Generally aligned with Trump on policy, but wary of Trumpism; often criticize the president sharply and publicly, particularly his anti-institutionalism and his policies and remarks on racial issues.
Prominent examples: Sen. Susan Collins of Maine, Rep. Will Hurd of Texas, Rep. Adam Kinzinger of Illinois, Sen. Lisa Murkowski of Alaska, Sen. Mitt Romney of Utah
Think of this group as the “very concerned” Republicans. They often verbally tsk-tsk about Trump, but then, say, vote for Brett Kavanaugh, irritating Democrats who want to see them marry their words with actions. This group is most important because they are likely to be the most forceful critics if, for example, Trump seems too chummy with Vladimir Putin. That occasional forcefulness makes this group different from the generally Pro-Trump bloc I described. And this strong criticism matters — Trump sometimes reverses himself in the face of it.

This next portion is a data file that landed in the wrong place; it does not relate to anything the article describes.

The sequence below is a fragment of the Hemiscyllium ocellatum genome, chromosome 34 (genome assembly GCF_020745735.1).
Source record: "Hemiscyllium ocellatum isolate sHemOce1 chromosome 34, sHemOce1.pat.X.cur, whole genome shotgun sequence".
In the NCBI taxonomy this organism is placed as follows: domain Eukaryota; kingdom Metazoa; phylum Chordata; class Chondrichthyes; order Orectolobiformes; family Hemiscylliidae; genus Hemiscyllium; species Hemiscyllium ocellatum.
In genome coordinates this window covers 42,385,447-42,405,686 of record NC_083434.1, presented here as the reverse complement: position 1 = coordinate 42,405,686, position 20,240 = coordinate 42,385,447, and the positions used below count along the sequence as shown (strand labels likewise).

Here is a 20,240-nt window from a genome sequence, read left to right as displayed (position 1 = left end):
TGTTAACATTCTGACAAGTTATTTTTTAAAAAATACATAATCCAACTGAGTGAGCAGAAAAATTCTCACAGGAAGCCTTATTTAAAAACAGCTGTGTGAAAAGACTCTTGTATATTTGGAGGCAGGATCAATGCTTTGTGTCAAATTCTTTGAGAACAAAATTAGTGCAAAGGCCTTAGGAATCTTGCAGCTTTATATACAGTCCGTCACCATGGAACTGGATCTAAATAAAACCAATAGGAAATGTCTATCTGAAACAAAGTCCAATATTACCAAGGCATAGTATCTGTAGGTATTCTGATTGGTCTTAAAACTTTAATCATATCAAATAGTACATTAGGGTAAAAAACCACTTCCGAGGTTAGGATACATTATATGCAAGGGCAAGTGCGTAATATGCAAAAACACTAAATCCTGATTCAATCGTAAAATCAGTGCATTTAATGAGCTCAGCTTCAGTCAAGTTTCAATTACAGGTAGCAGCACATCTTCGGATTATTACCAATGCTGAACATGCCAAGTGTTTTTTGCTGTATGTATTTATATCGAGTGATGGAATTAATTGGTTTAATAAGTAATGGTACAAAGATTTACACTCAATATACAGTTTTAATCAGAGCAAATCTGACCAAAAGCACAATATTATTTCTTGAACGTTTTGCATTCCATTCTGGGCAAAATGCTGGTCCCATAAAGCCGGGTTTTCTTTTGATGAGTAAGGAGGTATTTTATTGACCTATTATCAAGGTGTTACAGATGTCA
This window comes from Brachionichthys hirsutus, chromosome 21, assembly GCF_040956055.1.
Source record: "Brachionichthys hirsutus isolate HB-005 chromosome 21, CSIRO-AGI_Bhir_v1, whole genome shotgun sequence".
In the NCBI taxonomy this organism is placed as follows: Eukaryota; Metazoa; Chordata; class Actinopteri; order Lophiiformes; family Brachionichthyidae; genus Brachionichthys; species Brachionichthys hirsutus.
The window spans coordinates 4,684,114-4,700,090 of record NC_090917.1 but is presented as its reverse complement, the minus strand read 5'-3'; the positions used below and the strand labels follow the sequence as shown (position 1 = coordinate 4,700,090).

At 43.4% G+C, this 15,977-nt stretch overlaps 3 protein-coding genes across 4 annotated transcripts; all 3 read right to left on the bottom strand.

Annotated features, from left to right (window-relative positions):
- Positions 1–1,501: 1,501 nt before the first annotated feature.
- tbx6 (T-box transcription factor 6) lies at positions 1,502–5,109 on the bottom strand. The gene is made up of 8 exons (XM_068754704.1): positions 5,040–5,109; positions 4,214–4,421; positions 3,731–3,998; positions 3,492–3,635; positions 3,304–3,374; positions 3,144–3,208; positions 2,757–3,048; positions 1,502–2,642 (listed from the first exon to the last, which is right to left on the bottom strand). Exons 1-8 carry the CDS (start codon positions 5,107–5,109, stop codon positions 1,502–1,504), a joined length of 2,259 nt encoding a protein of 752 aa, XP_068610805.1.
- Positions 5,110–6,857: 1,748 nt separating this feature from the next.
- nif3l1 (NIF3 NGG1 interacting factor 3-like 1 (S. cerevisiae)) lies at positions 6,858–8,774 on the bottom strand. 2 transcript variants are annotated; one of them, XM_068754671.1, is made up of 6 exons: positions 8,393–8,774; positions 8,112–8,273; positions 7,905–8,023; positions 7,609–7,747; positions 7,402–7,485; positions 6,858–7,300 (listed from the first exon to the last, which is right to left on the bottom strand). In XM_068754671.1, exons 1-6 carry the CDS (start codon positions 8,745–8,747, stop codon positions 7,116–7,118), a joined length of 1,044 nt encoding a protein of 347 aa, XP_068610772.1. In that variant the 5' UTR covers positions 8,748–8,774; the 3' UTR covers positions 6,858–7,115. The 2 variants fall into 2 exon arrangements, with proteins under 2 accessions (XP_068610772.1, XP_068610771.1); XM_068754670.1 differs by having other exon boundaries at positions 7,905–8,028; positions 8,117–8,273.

You might object to the term “moderate” here — Romney for example, is quite conservative on most policy issues. But being hostile to the media and at times to minorities is an important part of Trump’s political approach and increasingly that of the Republican Party’s. Being openly resistant to that drift in the party, like Romney, is a point of distinction between him and Republicans in the first two blocs.